- Posted byon May 15, 2012 at 2:10 PM EDT
It used to be that HUD would require more than 1,200 cities, counties and states to undergo a paper-based, time-intensive and costly planning process as a condition of receiving billions of dollars in federal funding. All of this changed on May 7, when the Office of Community Planning and Development at HUD launched the eCon Planning Suite, a set of tools using 21st Century data and technology to help communities make sure scarce federal dollars are targeted to where they are needed most and can achieve the biggest impact. And on top of that, it’s estimated that this new approach will save state and local communities at least 65,000 staff hours each year and thousands of dollars in consultant fees.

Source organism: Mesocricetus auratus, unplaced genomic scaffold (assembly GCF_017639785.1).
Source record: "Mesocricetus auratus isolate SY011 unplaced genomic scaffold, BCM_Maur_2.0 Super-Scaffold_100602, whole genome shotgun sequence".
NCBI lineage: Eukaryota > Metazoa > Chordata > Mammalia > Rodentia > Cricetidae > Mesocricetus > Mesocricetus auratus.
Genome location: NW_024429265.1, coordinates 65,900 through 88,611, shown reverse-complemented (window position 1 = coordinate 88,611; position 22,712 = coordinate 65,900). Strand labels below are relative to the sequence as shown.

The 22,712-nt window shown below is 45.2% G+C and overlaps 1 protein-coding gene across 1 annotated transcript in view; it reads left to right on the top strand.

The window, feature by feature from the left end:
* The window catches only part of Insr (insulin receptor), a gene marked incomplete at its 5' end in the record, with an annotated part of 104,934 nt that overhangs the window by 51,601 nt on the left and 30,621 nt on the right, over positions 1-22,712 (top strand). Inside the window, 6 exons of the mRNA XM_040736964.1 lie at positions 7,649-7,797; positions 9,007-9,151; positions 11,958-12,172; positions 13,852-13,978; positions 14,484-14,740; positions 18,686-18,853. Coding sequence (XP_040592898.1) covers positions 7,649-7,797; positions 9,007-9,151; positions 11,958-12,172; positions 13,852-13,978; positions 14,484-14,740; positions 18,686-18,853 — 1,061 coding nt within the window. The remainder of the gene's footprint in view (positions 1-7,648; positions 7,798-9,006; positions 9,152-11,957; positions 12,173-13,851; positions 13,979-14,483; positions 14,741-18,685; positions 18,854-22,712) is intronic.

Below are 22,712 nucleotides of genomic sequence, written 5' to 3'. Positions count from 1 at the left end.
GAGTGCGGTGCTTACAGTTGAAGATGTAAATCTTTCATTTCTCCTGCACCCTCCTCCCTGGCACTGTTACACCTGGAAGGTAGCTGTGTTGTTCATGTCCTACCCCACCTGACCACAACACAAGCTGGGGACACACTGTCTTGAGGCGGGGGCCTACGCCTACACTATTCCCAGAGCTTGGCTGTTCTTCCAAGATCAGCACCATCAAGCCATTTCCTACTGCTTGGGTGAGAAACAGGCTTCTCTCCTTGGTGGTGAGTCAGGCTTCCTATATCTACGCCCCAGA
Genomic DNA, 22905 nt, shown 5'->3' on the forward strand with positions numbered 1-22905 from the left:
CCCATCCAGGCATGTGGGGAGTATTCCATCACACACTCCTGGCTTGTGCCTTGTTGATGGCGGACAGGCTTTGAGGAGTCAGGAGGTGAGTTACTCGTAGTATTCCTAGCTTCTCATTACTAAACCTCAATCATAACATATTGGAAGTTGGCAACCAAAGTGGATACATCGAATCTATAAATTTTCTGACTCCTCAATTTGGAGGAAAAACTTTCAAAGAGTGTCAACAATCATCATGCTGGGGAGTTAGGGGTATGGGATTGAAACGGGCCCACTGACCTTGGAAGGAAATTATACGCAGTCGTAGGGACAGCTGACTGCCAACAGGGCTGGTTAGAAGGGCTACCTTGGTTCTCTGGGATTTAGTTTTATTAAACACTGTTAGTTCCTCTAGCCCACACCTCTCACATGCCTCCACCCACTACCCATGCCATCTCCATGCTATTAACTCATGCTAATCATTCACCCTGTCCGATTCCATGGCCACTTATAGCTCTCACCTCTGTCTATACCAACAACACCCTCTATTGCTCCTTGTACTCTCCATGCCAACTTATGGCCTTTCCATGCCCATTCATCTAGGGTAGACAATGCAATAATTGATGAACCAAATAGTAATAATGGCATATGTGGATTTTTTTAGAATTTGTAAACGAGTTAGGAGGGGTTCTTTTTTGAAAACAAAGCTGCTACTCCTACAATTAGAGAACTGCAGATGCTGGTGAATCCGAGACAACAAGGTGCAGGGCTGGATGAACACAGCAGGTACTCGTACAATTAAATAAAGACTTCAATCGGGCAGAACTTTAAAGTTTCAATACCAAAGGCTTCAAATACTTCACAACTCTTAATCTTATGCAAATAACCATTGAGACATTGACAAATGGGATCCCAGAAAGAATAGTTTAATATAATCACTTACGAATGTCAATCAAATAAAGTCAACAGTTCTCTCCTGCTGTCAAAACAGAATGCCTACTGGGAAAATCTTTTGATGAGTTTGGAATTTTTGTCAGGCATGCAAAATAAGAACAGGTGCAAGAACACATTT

These new 21st Century tools will support communities in need-driven, place-based decision-making that will improve community and economic development outcomes – in short, targeting federal funds to the places that need it most.
HUD’s new approach to planning will also empower the public in a way we’ve never been able to before. Imagine, anyone can log on to a new mapping tool (we call it CPD Maps) and see precisely where the need is in their neighborhoods, where investments have been made, and be more informed when they argue for their vision of where federal tax dollars ought to be targeted. This is democracy in data!